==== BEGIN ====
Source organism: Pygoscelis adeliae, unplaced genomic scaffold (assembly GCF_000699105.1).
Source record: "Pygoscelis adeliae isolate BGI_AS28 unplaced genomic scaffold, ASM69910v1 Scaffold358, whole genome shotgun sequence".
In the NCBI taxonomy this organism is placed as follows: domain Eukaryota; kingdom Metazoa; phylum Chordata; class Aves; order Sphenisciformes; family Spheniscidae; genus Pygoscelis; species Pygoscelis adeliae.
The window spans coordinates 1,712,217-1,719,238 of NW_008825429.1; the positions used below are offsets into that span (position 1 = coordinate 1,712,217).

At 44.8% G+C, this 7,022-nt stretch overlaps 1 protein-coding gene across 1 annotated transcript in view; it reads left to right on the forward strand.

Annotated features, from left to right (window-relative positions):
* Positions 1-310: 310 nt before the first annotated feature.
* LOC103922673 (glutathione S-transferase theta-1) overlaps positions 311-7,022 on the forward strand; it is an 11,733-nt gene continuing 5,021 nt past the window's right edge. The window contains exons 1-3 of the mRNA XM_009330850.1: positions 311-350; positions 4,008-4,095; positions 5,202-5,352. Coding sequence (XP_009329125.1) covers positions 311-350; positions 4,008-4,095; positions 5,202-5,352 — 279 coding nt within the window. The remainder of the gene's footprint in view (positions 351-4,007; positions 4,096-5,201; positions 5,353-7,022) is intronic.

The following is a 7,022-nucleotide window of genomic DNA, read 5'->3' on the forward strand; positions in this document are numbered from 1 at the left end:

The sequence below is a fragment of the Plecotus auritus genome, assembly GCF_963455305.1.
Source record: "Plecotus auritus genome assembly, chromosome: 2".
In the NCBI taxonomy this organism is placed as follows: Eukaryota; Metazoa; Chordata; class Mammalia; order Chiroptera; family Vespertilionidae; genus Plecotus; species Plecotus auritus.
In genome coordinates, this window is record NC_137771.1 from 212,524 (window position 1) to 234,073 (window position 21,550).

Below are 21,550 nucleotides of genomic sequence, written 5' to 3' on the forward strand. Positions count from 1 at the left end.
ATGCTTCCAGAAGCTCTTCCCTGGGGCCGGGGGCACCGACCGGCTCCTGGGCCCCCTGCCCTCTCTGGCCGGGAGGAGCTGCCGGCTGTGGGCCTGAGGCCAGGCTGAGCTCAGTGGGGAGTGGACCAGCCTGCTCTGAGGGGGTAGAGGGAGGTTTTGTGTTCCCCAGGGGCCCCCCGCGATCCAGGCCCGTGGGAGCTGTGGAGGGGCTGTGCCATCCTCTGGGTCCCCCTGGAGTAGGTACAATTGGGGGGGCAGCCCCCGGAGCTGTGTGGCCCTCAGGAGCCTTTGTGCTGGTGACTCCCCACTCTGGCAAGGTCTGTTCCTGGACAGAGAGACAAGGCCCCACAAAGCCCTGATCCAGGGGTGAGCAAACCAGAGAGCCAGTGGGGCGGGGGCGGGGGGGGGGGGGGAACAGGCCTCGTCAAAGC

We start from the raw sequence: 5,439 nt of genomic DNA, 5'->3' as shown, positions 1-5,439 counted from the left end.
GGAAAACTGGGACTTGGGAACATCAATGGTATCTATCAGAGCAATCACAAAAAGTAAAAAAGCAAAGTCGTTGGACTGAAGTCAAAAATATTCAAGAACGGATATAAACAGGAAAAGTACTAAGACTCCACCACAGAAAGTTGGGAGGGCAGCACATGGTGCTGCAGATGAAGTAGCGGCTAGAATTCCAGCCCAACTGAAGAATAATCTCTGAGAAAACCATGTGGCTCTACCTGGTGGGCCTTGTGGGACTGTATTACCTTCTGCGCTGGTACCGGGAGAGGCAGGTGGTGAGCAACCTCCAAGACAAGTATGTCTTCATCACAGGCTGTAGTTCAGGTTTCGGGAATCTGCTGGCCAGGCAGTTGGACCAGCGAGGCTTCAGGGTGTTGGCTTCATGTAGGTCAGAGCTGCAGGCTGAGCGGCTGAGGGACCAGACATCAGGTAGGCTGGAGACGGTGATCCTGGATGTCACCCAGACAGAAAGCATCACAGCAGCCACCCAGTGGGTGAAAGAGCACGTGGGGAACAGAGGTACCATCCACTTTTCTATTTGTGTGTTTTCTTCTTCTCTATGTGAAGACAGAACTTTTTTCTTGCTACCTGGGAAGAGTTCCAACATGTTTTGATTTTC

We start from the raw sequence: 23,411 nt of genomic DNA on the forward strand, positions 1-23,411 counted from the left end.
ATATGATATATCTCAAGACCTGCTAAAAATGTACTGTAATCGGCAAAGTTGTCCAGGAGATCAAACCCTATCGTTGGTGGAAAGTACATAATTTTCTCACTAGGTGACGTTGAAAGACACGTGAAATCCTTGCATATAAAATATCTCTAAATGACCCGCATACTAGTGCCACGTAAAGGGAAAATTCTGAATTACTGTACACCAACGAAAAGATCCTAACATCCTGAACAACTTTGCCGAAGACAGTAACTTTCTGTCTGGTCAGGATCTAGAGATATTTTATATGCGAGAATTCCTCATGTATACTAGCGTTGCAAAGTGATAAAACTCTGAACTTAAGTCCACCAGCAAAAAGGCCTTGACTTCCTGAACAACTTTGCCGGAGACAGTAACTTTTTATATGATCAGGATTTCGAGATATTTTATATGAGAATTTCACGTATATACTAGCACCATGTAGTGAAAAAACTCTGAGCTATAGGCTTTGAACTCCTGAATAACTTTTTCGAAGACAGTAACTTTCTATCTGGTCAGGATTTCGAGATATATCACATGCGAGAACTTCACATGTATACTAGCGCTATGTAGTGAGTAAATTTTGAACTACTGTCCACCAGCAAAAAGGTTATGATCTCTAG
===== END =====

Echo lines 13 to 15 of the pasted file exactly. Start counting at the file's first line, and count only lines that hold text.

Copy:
In genome coordinates, this window is record NC_137771.1 from 212,524 (window position 1) to 234,073 (window position 21,550).

Below are 21,550 nucleotides of genomic sequence, written 5' to 3' on the forward strand. Positions count from 1 at the left end.
ATGCTTCCAGAAGCTCTTCCCTGGGGCCGGGGGCACCGACCGGCTCCTGGGCCCCCTGCCCTCTCTGGCCGGGAGGAGCTGCCGGCTGTGGGCCTGAGGCCAGGCTGAGCTCAGTGGGGAGTGGACCAGCCTGCTCTGAGGGGGTAGAGGGAGGTTTTGTGTTCCCCAGGGGCCCCCCGCGATCCAGGCCCGTGGGAGCTGTGGAGGGGCTGTGCCATCCTCTGGGTCCCCCTGGAGTAGGTACAATTGGGGGGGCAGCCCCCGGAGCTGTGTGGCCCTCAGGAGCCTTTGTGCTGGTGACTCCCCACTCTGGCAAGGTCTGTTCCTGGACAGAGAGACAAGGCCCCACAAAGCCCTGATCCAGGGGTGAGCAAACCAGAGAGCCAGTGGGGCGGGGGCGGGGGGGGGGGGGGAACAGGCCTCGTCAAAGC